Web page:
‘Prevention focused’ NHS questioned by dentists
The NHS ‘prevention focused’ vision for the future has been questioned by the British Dental Association (BDA).
Prevention is better than cure has been questioned for a lack of detail on preventable oral health diseases like tooth decay.
Government spend on NHS dentistry has fallen per head in the last five years, while charges have increased.
‘The Health Secretary says he wants to champion prevention,’ BDA chair, Mick Armstrong, said.
‘Sadly he’s had more to say about broccoli than wholly preventable oral diseases that are costing our NHS millions.
‘When tooth decay remains the number one reason for child hospital admissions, treating dentistry as an afterthought looks more than careless.
‘England’s huge oral health inequalities are fuelled by poverty and the lack of a coherent strategy.
‘The starting point for any solution won’t be “big data” or apps.
‘It requires political will from Westminster and an end to year on year cuts.’
The Government claims its vision, Prevention is better than cure, puts prevention at the heart of the long-term NHS plan.
Some of the plans outlined in the document include:
- Consulting on measures to encourage employers to support more disabled people into work
- Increasing specialist mental health services to a further 30,000 women during pregnancy and during the first year after they have given birth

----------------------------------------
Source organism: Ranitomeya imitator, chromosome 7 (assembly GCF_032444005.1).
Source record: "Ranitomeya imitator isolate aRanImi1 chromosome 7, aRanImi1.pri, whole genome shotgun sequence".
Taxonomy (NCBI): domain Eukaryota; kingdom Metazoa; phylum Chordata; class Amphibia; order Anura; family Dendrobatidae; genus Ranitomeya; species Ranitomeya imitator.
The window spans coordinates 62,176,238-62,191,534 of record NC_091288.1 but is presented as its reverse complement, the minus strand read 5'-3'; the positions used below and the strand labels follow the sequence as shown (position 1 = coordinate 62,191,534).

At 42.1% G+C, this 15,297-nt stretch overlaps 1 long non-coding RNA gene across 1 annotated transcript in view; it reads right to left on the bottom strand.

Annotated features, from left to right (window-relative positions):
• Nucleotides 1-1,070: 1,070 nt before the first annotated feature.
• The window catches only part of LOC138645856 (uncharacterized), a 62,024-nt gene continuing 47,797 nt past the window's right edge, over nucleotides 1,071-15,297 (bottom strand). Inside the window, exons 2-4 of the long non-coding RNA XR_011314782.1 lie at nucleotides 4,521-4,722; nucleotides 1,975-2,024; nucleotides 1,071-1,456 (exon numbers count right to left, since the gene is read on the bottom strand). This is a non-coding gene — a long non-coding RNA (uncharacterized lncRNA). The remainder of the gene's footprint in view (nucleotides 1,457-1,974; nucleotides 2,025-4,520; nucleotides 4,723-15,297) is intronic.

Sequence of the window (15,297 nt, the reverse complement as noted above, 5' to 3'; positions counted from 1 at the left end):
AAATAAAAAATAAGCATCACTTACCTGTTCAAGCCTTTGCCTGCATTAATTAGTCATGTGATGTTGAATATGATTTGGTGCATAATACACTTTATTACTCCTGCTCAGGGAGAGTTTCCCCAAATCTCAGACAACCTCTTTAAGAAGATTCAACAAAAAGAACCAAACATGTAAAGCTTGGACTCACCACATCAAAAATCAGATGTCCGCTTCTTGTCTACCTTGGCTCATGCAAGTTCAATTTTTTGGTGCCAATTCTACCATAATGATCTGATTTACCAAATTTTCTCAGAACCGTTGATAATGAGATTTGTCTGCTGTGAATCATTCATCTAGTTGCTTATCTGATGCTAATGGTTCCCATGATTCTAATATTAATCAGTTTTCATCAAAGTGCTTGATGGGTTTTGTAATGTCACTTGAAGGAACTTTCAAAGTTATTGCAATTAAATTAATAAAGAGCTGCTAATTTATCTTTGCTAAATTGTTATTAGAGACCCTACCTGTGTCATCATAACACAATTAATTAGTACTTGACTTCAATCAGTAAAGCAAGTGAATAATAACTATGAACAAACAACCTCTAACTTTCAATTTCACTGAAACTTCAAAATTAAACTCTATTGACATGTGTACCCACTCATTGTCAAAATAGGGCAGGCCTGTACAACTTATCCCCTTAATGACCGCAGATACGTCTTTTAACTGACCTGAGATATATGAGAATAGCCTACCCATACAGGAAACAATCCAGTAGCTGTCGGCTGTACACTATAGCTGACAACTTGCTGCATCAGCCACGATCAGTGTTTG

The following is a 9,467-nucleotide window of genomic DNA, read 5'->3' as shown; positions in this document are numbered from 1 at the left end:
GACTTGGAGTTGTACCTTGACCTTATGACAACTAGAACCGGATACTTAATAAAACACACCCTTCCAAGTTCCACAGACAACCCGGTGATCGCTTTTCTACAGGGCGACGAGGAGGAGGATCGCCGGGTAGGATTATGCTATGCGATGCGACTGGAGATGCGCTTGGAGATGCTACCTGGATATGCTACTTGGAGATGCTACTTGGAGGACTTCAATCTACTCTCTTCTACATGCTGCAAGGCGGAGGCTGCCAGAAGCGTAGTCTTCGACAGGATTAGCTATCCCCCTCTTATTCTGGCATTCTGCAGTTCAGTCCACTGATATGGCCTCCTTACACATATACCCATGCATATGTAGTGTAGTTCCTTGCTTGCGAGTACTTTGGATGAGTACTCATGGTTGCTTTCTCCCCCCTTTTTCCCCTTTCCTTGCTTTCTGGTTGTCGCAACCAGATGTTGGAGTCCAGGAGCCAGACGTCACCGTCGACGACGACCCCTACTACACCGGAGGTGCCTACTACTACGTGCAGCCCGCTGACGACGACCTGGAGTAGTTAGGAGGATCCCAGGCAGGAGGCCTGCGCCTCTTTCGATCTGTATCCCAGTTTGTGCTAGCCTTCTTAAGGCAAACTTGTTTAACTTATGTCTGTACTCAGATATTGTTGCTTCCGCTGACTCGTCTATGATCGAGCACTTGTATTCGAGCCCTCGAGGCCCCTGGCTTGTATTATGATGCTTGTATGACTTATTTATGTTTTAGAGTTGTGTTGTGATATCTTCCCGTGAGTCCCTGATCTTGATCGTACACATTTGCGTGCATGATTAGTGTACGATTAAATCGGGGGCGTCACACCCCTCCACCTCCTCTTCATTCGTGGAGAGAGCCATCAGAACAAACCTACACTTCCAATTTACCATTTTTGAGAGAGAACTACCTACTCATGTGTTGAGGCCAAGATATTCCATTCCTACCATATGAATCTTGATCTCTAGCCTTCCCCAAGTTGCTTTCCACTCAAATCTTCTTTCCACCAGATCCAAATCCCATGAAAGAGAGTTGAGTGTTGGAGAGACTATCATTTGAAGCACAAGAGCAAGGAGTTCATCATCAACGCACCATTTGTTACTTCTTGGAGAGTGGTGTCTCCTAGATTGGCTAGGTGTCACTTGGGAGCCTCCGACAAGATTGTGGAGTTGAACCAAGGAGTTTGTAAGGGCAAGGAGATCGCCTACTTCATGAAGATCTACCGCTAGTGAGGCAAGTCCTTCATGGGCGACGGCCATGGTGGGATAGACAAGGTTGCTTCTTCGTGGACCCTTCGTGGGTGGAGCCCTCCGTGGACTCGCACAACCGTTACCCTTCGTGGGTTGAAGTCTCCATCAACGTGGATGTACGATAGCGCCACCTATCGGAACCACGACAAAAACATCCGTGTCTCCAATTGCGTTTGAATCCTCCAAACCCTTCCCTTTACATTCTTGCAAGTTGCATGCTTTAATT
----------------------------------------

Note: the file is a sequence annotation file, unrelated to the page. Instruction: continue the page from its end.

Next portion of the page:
- Halving childhood obesity by 2030
- Reducing loneliness and social isolation, and making social prescribing available in every local area by 2023
- Diagnosing 75% of cancers at stages one and two by 2028
- Sequencing 5 million genomes in five years, and offering whole-genome sequencing to all seriously ill children and those with cancer.
‘Two of the biggest health successes of the 20th century had prevention at their core: vaccination and cutting smoking,’ Health Secretary Matt Hancock said.
‘In the UK, both were achieved by careful and considered Government intervention.
‘In the UK, we are spending £97 billion of public money on treating disease and only £8 billion preventing it.
‘You don’t have to be an economist to see those numbers don’t stack up.
‘A focus on prevention and predictive medicine isn’t just the difference between life and death.
‘It’s the difference between spending the last 20 years of your life fit and active, or in constant pain from a chronic condition.
‘So our focus must shift from treating single acute illnesses to promoting the health of the whole individual.
‘That requires more resources for prevention.’
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